The game is predominately a platformer. By default, CARL is equipped with a laser of some sort. Later, you’ll be able to purchase more types of arms, including a scattergun and rockets. CARL fires quickly and he’ll do battle against enemies in the levels. Defeated enemies drop scrap that you can use in conjunction with medals and blueprints to get upgrades. CARL can also jump, naturally. After defeating each boss, CARL gets a new ability that allows him to reach places in the hub that he couldn’t before, which grants access to a new set of levels.

The first of these is a double jump, but you’ll also find a dash and a stomp move, all of which can be powered up by finding blueprints. I wasn’t expecting CARL to control as well as it does, but the little guy has plenty of momentum and the jumping feels fantastic. Once you’ve acquired all his abilities, he becomes astoundingly mobile. Getting around an absolute joy. Between having extra jumps and the way that the dash covers lots of ground and lets you rocket off to the side even in mid air, you have a great deal of control.

Carl Review 3

 

You’re not the boss of me

The level design in CARL is mostly based on hitting switches to open up new pathways that allow you to thoroughly explore the levels. The design is mostly exactly what it needs to be, as the levels are all memorable and enjoyable to navigate. Different level sets have their own gimmicks. The third set is in the dark and requires CARL to navigate around a larger robot that patrols the levels. Touching it will result in instant death. The last level set even has sections where you have to play around with gravity by shooting switches. I did find a spot in one of these that caused me to get stuck, requiring a hard reset.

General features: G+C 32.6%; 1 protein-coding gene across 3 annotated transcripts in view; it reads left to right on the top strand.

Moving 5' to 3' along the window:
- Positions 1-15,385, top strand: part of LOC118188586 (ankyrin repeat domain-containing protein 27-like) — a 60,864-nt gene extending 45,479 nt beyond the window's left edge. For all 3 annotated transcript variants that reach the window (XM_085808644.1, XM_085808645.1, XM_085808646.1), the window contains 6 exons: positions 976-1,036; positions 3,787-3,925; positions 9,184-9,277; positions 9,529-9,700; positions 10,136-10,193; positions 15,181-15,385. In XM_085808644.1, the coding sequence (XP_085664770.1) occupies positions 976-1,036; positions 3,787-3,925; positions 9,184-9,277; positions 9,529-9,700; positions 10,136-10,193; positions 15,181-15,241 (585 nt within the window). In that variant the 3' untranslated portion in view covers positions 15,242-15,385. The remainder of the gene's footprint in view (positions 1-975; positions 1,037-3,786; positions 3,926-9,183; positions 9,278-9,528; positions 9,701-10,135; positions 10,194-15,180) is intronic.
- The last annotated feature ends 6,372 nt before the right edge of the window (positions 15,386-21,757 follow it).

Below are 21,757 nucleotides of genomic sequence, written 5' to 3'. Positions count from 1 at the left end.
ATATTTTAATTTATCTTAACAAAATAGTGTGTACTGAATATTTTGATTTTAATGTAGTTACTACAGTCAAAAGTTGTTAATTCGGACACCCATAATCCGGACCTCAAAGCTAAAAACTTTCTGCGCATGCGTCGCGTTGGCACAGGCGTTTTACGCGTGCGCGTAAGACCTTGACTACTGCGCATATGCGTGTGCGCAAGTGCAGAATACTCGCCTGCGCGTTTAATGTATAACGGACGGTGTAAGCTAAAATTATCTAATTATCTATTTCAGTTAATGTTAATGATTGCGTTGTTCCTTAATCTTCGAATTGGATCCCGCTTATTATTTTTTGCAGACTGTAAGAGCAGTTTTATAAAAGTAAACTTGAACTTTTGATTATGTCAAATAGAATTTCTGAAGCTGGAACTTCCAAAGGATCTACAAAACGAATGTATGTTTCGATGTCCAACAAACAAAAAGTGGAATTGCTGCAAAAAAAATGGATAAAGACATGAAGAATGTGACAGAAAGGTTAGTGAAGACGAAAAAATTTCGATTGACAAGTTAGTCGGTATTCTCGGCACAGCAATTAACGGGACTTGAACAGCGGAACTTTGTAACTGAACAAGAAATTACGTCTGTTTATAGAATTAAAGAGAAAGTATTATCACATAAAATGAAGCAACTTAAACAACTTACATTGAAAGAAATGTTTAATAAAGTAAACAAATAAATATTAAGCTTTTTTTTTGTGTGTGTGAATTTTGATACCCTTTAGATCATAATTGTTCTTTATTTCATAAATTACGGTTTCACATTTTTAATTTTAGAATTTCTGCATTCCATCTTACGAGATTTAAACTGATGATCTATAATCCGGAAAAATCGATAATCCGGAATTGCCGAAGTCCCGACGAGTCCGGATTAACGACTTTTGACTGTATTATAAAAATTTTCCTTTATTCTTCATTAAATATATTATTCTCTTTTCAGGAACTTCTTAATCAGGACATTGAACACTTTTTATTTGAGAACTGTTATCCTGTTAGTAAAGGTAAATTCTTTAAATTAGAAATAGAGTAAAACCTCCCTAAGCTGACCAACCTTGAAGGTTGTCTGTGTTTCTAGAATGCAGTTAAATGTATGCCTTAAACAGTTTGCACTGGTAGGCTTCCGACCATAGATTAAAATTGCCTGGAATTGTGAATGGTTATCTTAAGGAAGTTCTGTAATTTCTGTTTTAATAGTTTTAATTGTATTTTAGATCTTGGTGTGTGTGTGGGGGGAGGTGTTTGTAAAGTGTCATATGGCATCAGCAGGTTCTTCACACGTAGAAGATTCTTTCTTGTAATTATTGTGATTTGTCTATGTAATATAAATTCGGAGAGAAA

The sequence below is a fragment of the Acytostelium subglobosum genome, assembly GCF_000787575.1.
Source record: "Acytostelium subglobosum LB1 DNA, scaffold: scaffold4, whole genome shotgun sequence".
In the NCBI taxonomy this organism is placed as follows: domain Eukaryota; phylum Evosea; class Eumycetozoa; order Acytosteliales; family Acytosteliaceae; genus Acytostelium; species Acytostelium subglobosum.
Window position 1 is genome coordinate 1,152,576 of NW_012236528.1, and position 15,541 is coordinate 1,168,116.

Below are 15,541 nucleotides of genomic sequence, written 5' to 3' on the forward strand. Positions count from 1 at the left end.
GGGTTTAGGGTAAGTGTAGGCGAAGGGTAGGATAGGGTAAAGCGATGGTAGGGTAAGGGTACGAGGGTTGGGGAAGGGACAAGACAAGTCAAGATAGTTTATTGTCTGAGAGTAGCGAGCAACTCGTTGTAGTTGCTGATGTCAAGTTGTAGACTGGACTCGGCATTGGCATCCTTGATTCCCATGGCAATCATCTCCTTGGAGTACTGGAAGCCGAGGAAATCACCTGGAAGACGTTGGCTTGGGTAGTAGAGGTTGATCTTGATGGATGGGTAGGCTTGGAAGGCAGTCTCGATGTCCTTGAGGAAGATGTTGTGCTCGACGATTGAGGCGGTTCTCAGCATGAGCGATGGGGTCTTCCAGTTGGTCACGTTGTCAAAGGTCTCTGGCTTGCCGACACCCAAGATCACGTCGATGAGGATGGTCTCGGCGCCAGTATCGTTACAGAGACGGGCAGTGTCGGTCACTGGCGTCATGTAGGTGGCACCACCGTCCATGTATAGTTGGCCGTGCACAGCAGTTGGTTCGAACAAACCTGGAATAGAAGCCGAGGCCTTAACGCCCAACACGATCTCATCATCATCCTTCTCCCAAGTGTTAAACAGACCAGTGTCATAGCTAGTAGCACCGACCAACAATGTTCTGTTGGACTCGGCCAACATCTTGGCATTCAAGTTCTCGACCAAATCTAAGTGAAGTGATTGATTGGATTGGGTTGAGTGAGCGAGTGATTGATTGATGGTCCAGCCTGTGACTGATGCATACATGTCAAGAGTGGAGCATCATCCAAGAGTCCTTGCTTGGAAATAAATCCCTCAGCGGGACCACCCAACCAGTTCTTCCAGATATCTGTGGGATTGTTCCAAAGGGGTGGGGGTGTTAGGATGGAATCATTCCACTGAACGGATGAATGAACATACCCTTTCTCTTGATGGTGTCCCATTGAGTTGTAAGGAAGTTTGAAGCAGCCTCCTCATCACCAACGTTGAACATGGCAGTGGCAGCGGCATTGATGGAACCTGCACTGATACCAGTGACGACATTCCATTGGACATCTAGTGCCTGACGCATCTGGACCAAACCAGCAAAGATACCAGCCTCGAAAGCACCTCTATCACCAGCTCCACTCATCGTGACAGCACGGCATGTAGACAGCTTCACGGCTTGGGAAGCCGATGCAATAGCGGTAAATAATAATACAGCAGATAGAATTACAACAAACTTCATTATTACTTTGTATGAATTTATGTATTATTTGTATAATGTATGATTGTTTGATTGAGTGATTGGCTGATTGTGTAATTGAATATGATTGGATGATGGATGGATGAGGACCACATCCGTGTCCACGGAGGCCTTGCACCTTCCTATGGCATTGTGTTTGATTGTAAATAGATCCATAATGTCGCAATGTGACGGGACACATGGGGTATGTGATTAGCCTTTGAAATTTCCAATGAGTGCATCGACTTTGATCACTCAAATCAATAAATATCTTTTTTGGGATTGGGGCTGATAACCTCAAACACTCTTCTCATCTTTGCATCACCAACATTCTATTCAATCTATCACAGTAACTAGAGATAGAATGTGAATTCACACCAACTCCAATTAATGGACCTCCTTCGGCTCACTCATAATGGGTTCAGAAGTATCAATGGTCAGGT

While I did like the levels here, one of them was honestly quite awful. It requires you to simultaneously control CARL alongside his buddy bot and have the two navigate a series of hazards. It’s a short level, but it’s easy for CARL and the bot to switch places, which will usually result in the controls getting even more confusing before you die. You have to figure out an extremely rigid way through the level, as making the slightest mistake will require you to start over. It’s the worst part of the game.